Three plaintiffs have filed a proposed class action lawsuit against American Airlines in which they claim the company asked certain employees to submit to mandatory blood testing as a condition of continued employment. The lawsuit argues the alleged blood testing amounts to an unwarranted medical inquiry and an unlawful request for genetic information.
The complaint explains the plaintiffs are long-time employees at an American Airlines maintenance facility—Shop 205-1—in Tulsa, Oklahoma. On January 6, 2016, the plaintiffs were reportedly informed via email that all employees subject to the defendant’s medical surveillance program were required to submit to heavy metal exposure testing to continue their employment. Refusing to submit to testing would be considered insubordination and could possibly result in disciplinary action, the lawsuit says.
The plaintiffs’ union, the Transport Workers Union 514, initially objected to the testing, according to the case. In April 2016, however, the plaintiffs were reportedly told employees at Shop 205-1 were under an Occupations Safety and Health Act (OSHA) mandate to submit to blood testing.
One of the named plaintiffs claims he, after refusing to give blood, was “immediately taken out of service” by American Airlines’ human resources personnel. Twenty-four hours later, the case goes on, that named plaintiff was given a choice: either submit to the blood testing or “turn over his badge.”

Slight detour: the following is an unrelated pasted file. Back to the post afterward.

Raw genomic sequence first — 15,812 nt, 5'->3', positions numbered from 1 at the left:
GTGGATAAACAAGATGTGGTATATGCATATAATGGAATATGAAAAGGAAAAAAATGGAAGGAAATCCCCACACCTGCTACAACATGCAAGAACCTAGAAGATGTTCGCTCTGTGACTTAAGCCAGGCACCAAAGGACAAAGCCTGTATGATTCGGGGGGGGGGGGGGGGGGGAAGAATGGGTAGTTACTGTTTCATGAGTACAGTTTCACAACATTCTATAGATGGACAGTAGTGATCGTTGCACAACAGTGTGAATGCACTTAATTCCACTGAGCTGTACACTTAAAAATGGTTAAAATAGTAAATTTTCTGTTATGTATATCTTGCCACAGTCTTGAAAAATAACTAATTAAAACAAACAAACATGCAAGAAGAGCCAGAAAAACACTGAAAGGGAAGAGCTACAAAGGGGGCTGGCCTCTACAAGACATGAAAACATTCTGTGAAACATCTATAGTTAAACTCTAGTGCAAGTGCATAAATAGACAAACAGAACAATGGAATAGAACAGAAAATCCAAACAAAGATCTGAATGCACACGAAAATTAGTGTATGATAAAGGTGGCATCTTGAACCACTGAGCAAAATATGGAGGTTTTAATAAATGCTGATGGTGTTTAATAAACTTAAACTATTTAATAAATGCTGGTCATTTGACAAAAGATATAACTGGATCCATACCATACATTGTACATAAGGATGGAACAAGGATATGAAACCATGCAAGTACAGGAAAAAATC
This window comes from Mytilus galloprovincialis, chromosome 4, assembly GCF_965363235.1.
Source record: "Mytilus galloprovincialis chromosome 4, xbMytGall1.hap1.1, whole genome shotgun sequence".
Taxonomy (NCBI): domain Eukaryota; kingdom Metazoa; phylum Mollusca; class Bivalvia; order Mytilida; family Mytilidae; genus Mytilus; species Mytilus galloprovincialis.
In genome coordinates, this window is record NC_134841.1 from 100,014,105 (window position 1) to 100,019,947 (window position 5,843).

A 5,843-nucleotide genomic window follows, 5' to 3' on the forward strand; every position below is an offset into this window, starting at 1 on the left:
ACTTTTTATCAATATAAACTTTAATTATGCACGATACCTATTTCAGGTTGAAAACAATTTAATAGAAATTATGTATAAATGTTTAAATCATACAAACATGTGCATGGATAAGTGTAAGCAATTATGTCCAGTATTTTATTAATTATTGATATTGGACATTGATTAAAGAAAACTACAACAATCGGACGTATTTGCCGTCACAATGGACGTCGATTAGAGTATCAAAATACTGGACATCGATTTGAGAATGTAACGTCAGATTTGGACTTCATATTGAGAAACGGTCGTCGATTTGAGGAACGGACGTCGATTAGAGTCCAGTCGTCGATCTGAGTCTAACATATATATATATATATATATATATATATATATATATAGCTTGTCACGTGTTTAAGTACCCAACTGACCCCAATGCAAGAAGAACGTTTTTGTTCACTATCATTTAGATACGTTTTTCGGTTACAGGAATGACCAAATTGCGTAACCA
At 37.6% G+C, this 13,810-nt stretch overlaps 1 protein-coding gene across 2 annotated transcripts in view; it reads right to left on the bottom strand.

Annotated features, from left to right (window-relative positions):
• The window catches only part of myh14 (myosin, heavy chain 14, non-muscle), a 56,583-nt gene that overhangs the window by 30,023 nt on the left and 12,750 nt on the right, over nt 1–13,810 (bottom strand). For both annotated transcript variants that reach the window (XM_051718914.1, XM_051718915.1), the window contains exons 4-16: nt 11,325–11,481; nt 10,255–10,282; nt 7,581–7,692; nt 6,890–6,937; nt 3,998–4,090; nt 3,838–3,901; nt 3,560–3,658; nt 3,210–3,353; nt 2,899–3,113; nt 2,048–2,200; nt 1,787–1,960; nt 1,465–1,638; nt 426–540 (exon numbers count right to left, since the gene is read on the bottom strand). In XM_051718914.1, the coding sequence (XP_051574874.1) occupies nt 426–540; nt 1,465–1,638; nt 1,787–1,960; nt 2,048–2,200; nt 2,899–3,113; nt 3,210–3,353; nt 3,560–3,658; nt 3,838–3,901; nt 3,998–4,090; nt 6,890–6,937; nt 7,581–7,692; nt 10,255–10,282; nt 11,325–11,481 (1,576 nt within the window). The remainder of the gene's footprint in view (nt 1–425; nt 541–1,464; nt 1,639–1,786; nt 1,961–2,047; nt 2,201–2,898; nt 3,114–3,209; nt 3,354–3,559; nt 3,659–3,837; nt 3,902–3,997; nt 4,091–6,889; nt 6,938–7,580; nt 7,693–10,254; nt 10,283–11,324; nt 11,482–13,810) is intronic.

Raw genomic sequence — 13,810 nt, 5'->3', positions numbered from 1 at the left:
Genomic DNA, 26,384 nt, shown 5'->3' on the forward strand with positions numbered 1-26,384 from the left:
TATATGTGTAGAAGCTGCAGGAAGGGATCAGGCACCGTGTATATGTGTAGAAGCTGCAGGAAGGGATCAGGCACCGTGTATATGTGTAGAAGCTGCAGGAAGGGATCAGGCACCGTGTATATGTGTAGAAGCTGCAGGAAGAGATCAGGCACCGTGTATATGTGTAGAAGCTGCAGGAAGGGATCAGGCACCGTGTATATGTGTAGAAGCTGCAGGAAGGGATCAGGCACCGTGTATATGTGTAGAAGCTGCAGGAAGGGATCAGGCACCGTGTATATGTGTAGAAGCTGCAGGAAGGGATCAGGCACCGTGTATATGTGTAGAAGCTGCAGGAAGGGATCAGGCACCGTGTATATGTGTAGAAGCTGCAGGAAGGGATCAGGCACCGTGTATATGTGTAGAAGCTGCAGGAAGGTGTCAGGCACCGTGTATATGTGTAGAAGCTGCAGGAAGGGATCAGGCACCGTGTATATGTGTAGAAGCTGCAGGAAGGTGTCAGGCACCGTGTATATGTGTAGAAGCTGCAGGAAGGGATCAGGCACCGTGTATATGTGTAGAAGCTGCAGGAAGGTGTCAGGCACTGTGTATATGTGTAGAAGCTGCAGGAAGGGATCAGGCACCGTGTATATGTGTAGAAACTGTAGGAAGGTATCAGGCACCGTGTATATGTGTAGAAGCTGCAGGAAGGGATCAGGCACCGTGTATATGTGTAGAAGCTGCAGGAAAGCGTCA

The results of the blood testing were available in September 2016, the lawsuit continues, with some of the plaintiffs supposedly given “false clean bills of health” and others given no results at all. In the end, the blood testing may have been for naught, the case explains, as an American Airlines OSHA agent reportedly admitted in January 2017 that the plaintiffs' shop “was never an above action level shop and, therefore, was not an OSHA-regulated shop.”
Since their facility is reportedly not one in which respiratory equipment is mandated, the plaintiffs allege American Airlines’ blood testing constitutes a medical inquiry not permitted under the Americans with Disabilities Act, nor Title II of the Genetic Information Non-Discrimination Act of 2008.